Is It Safe To Come Out Yet?

Coming out, we are told, is a great responsibility and duty. By doing so, we make it easier for other people to come out, because we destigmatise the lives of people like us by showing people that we are real human beings who are just like them. We make our communities less frightening by revealing ourselves to be already among ‘them’ and thus we’re paving the way to a better future. A future of acceptance, where it’s safe to be who you are and to live the way you want to live, because being a member of a marginalised group won’t be life threatening.

This, of course, is only an option for people who live in stealth, who don’t have evident markers that clearly place them in marginalised groups. Living in stealth is often condemned; people doing so are told they are cowardly. They are told that they don’t care about their communities. That they should come out and live in the open, even if they aren’t interested in discussing details of their personal lives. Silly them, for thinking that their lives should be private and they should be able to choose what they discuss and with whom.

What a load of victim-blaming.

Coming out is dangerous. There’s a reason a large production is made out of it, and it’s because there are serious risks involved in coming out; risks of being outcast by your community, cut off from family and friends. Unemployed and homeless, kept out of some housing markets and potential jobs. Limited in terms of the relationships you can pursue. Coming out comes with inherent dangers and everyone needs to weigh the risks and benefits for themselves without the added social pressure of being informed that they are letting down the team if they don’t expose themselves in that way. It’s hard enough to make a coherent decision about such a personal matter when you know you will probably be supported and helped through the process; even worse when you live in a dangerous climate and know that coming out could be fatal.

The responsibility here lies on society to make itself more accepting, not on individuals to risk everything by coming out. Yes, coming out can certainly help make society more welcoming, but we come back here again to the need to justify people’s existence in order to support and accept them. Pressuring people to come out reinforces the attitude that it’s necessary for society in general to ‘get them’ before society can accept them or handle their existence.

Apparently, the only way to build a just society is to have martyrs to the cause, people who are willing to make the ultimate sacrifice. And that, to me, is too high a cost. I don’t want social acceptance built on the bodies of my fellow human beings; for example, the transgender people who have died as a result of coming out, or being outed, died because society can be a hateful, evil, and horrifically wrong place. And people want to turn around and tell me that trans people owe it to each other and society to come out and ‘educate’?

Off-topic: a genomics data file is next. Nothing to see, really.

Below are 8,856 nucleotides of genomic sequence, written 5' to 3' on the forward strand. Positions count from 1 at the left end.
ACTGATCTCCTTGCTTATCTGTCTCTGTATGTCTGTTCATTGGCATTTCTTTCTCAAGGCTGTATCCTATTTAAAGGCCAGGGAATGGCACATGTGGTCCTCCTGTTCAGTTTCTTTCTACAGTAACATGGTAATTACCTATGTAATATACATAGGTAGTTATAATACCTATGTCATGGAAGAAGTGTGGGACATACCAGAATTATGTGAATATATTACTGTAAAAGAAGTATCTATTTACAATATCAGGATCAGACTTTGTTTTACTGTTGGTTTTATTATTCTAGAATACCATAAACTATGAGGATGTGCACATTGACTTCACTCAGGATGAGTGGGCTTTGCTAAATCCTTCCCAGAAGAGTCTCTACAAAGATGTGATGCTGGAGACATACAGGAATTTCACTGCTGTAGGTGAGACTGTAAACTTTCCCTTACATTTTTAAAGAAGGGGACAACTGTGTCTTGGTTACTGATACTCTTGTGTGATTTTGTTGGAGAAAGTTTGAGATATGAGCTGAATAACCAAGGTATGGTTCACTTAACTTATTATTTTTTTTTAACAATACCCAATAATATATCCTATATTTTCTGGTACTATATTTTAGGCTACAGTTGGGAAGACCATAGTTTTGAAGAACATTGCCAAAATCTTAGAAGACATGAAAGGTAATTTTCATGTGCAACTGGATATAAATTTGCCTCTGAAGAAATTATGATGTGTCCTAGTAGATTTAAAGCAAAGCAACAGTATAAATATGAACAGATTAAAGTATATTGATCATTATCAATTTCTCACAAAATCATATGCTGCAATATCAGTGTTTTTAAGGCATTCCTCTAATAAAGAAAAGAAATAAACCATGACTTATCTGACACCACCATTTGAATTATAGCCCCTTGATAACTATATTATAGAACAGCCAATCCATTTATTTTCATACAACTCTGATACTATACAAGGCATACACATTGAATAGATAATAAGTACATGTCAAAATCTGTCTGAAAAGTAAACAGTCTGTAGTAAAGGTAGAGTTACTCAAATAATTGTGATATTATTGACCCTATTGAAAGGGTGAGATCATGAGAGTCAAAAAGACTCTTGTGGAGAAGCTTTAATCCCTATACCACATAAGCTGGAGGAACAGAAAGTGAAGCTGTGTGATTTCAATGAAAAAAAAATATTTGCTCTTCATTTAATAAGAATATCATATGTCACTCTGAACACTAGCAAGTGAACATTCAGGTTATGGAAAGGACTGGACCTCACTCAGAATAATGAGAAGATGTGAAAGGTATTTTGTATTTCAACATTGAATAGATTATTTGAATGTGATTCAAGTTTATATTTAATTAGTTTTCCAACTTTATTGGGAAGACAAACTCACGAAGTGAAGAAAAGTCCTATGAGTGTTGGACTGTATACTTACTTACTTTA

For some people, coming out is liberating, and may even be non-negotiable. People must do it for survival because they can’t stand being hidden. For them, it may be a tremendously empowering personal choice that makes them stronger and happier. And I support them, and want to make society as safe a place as possible for them, while still respecting what they are doing as a personal choice, not a stroke of defiance for the movement. If someone wants to frame it that way, fine; if someone wants to become a voice for a movement, to represent, to educate, that is fantastic.

But people are not obliged to do so, and I’m tired of hearing that they are. People can choose to quietly live as they want to live, whether that involves not particularly hiding a marginalised identity but not being readily open about it, or living in deep stealth, or wandering around town with a marching band and a herald. All of those people have the right to live in safety and security, not to die early deaths because they live in an intolerant society.

Instead of telling people they should come out and claiming to be ready to support them, those who work in solidarity with marginalised groups should ask themselves why coming out is so important. Why it’s so critical that prurient interest in the lives of others be satisfied in order for society to accept people who don’t fit into normative identities, bodies, or politics. Until people can answer this question and explain why the burden should be on the oppressed to come out, rather than the oppressor to make the world safe enough to come out in, I’m going to have a hard time taking calls to come out seriously.

And I’m going to have an even harder time dealing with people who demand access to personal information after being explicitly told that coming out is dangerous. When advocates warn of the hazards of coming out, or obscure details of their personal lives for personal safety, the response should not be to demand that they expose themselves in order to prove themselves authorities. Not when such exposure can come at the risk of death.